Ambivalent Unhomely Belongings of the Arab American Diaspora ...

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  • Title: Ambivalent Unhomely Belongings of the Arab American Diaspora in Abu-Jaber’s “My Elizabeth” and Ward’s “How We Are Bound”
  • Author(s): Hussein Zeidanin, Mohammad Matarneh
  • Publisher: Common Ground Research Networks
  • Collection: Common Ground Research Networks
  • Series: New Directions in the Humanities
  • Journal Title: The International Journal of Literary Humanities
  • Keywords: Arab Diaspora, America, Ambivalence, Unhomeliness, Identity, Assimilation
  • Volume: 17
  • Issue: 1
  • Year: 2019
  • ISSN: 2327-7912 (Print)
  • ISSN: 2327-8676 (Online)
  • DOI: https://doi.org/10.18848/2327-7912/CGP/v17i01/61-69
  • Citation: Zeidanin, Hussein, and Mohammad Matarneh. 2019. "Ambivalent Unhomely Belongings of the Arab American Diaspora in Abu-Jaber’s “My Elizabeth” and Ward’s “How We Are Bound”." The International Journal of Literary Humanities 17 (1): 61-69. doi:10.18848/2327-7912/CGP/v17i01/61-69.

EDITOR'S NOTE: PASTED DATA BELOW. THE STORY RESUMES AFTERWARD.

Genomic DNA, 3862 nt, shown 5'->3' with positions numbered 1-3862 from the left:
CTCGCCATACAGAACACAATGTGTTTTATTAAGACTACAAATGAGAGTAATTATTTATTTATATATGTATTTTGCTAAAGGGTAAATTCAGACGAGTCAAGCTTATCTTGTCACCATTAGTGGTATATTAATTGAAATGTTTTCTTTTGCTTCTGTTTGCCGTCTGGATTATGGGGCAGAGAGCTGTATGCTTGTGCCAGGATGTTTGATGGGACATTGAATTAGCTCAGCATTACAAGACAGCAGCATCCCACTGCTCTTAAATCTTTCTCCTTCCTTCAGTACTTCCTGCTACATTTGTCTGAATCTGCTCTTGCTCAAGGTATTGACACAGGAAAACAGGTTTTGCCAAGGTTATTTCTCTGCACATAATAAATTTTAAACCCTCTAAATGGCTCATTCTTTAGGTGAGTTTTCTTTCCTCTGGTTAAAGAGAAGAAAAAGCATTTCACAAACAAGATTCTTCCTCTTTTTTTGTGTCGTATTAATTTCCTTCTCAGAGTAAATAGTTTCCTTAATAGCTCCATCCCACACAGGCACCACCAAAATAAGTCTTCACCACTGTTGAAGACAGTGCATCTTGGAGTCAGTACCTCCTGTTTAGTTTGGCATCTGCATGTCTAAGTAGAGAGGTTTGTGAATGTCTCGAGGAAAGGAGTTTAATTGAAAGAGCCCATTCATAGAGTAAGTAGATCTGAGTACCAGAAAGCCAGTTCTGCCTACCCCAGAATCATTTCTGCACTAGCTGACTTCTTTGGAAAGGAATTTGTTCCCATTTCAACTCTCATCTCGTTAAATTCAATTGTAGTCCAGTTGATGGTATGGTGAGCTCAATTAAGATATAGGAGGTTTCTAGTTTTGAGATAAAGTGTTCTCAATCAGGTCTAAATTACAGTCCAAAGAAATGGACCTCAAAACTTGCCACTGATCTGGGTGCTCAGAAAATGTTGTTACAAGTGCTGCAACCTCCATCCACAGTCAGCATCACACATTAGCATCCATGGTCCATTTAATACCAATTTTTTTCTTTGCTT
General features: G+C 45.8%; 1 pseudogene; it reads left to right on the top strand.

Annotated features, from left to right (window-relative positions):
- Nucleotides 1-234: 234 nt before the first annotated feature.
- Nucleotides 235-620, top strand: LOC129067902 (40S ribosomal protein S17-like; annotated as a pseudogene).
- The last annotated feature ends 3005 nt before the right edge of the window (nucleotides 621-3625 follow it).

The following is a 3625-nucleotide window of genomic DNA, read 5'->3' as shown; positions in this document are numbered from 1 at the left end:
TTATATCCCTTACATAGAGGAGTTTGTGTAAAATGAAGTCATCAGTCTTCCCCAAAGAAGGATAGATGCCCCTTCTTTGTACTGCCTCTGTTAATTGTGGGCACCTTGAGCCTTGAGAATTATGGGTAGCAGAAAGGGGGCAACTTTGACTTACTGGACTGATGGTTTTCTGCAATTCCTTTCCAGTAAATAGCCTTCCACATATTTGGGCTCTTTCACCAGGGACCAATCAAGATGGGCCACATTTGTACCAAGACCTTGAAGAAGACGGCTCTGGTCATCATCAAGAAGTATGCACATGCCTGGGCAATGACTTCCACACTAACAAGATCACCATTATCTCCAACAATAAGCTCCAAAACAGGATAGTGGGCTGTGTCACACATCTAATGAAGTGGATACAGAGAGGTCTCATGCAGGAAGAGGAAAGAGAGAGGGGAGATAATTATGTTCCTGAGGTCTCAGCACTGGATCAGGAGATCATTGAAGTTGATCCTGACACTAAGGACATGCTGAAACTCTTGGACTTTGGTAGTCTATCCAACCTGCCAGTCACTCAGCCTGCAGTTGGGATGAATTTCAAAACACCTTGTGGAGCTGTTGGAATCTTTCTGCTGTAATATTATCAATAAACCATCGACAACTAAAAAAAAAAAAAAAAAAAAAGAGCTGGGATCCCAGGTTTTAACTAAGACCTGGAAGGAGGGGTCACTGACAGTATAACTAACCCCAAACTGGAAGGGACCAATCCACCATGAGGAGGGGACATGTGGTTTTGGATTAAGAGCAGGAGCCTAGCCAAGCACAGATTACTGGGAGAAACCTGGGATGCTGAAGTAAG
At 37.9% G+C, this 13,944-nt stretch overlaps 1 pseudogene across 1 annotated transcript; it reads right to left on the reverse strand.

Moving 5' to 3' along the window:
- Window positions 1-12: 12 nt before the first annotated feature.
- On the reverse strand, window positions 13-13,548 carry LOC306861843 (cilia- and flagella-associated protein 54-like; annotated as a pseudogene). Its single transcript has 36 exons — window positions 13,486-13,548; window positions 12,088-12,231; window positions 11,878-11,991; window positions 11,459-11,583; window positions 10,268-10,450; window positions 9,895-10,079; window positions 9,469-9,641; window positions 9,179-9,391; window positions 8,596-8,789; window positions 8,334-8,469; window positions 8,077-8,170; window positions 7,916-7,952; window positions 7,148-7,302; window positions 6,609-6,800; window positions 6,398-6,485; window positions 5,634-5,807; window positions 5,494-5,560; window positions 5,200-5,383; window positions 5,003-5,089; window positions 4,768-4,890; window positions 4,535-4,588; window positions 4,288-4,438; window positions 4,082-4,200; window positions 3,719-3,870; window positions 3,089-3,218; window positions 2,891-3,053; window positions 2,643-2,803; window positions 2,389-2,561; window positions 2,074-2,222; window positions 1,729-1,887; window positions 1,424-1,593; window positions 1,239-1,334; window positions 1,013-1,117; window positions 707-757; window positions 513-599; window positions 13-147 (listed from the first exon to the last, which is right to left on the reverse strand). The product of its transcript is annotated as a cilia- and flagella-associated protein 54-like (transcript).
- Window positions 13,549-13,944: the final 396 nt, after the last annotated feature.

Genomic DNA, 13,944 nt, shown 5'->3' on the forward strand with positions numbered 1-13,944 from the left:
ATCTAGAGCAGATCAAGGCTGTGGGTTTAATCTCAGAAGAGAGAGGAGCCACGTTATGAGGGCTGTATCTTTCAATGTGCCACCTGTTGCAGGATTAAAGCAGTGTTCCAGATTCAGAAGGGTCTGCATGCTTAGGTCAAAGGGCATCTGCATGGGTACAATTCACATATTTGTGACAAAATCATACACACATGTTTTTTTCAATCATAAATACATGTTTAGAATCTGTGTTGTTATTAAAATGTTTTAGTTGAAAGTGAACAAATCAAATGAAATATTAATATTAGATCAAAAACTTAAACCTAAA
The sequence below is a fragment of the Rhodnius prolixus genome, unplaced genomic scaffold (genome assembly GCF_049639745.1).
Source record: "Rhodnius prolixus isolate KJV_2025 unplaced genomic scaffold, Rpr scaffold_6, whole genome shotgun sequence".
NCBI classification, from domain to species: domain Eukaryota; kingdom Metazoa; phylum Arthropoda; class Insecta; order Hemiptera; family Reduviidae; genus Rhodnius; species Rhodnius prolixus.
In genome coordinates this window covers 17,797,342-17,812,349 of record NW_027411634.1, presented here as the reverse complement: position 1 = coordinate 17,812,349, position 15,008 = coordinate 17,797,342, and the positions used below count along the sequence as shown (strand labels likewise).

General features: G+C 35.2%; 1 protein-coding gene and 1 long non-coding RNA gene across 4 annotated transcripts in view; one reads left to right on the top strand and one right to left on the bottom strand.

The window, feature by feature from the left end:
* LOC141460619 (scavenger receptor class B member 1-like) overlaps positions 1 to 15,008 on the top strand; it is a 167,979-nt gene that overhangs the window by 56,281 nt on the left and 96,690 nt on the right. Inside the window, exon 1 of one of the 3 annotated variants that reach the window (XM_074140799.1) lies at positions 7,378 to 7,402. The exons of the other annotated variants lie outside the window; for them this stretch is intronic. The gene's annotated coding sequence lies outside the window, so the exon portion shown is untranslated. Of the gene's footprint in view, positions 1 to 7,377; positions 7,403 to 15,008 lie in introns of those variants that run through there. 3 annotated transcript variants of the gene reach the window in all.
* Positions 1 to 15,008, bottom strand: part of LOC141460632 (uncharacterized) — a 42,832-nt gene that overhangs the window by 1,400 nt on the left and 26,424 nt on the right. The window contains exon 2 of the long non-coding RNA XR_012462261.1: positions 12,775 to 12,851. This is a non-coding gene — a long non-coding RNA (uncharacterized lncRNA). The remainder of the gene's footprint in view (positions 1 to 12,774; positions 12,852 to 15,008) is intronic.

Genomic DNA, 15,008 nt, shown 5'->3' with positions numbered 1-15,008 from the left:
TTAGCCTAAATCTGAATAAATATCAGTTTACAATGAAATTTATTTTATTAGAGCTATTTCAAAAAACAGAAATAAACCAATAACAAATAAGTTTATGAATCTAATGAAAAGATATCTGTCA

• Extent: 9 pages

Abstract

The article explores the postcolonial concepts of ambivalence and unhomeliness in the diasporic context of Arab Americans. The contradictions involved in immigrants’ attempts to adapt within the hosting culture are critically studied and analyzed in two Arab American short stories: “How We Are Bound” by Patricia Sarrafian Ward and “My Elizabeth” by Diana Abu-Jaber. Protagonists in both stories develop different adaptation strategies including full or partial assimilation and full or partial rejection of American culture. The feelings of alienation and displacement associated with the experiences of immigration and resettlement explain why diasporic subjects do not usually feel at home anywhere that they travel to or settle in. Yet, these feelings usher in the formation of a spatiotemporally more diverse identity in which geographical, historical, and cultural borderlines disappear or become blurred. The ambivalent unhomely belongings, which the protagonists in both stories appear to produce, are a manifestation of the diverse diasporic context and discourse.